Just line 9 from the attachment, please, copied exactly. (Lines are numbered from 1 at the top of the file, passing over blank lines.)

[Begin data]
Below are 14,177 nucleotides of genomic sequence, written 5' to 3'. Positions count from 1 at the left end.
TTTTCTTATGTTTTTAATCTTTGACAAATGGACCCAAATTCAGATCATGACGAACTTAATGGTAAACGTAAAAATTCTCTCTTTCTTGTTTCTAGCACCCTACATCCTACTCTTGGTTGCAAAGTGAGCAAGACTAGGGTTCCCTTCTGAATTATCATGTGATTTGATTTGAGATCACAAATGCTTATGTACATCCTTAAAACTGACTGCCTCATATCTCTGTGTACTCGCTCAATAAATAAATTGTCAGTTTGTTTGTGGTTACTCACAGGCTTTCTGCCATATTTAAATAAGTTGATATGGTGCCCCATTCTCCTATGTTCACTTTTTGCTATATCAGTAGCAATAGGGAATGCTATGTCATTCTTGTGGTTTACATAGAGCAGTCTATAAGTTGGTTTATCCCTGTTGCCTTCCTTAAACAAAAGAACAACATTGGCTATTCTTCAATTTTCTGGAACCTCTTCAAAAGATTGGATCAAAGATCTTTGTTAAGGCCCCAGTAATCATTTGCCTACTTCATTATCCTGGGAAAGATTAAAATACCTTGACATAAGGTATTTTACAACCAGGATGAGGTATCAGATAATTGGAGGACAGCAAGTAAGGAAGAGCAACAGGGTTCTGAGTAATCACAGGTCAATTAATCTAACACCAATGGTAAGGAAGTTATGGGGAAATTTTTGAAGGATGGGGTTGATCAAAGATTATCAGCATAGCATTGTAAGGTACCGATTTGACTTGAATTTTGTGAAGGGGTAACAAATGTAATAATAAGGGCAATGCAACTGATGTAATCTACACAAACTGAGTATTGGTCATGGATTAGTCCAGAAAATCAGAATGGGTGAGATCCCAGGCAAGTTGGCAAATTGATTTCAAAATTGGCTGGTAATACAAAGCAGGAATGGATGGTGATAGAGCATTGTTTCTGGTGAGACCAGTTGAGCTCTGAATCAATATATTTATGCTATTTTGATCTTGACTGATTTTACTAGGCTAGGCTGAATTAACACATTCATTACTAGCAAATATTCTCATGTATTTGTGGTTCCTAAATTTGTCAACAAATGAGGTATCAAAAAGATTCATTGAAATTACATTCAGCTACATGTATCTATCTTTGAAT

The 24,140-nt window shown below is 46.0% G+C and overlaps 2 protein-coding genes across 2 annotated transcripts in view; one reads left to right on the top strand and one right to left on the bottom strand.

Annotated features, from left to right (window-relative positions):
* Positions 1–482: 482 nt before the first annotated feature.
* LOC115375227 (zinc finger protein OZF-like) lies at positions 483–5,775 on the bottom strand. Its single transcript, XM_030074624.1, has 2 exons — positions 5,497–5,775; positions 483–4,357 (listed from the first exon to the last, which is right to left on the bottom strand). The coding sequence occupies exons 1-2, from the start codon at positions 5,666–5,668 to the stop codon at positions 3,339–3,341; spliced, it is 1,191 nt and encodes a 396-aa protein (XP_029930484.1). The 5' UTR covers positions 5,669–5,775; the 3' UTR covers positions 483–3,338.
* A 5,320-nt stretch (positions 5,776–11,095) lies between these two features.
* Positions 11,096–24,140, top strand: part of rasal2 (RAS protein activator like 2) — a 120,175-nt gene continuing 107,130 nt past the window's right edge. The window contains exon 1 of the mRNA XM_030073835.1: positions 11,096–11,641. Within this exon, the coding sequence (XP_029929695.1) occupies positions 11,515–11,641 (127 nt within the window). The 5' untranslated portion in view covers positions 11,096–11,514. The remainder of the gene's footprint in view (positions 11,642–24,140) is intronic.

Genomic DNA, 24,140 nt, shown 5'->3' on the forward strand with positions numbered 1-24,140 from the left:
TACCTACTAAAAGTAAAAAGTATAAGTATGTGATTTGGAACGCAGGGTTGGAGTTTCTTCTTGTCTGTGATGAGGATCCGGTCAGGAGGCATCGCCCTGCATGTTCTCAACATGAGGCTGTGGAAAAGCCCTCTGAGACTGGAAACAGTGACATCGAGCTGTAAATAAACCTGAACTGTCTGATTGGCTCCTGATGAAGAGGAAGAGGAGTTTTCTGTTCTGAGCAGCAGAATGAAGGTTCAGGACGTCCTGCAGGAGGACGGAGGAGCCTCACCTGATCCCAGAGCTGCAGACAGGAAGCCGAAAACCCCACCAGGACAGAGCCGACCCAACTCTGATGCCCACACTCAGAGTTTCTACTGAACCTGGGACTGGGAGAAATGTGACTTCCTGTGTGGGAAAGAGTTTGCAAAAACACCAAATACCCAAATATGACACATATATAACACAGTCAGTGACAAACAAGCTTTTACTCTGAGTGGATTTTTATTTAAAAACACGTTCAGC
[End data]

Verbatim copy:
Genomic DNA, 24,140 nt, shown 5'->3' on the forward strand with positions numbered 1-24,140 from the left: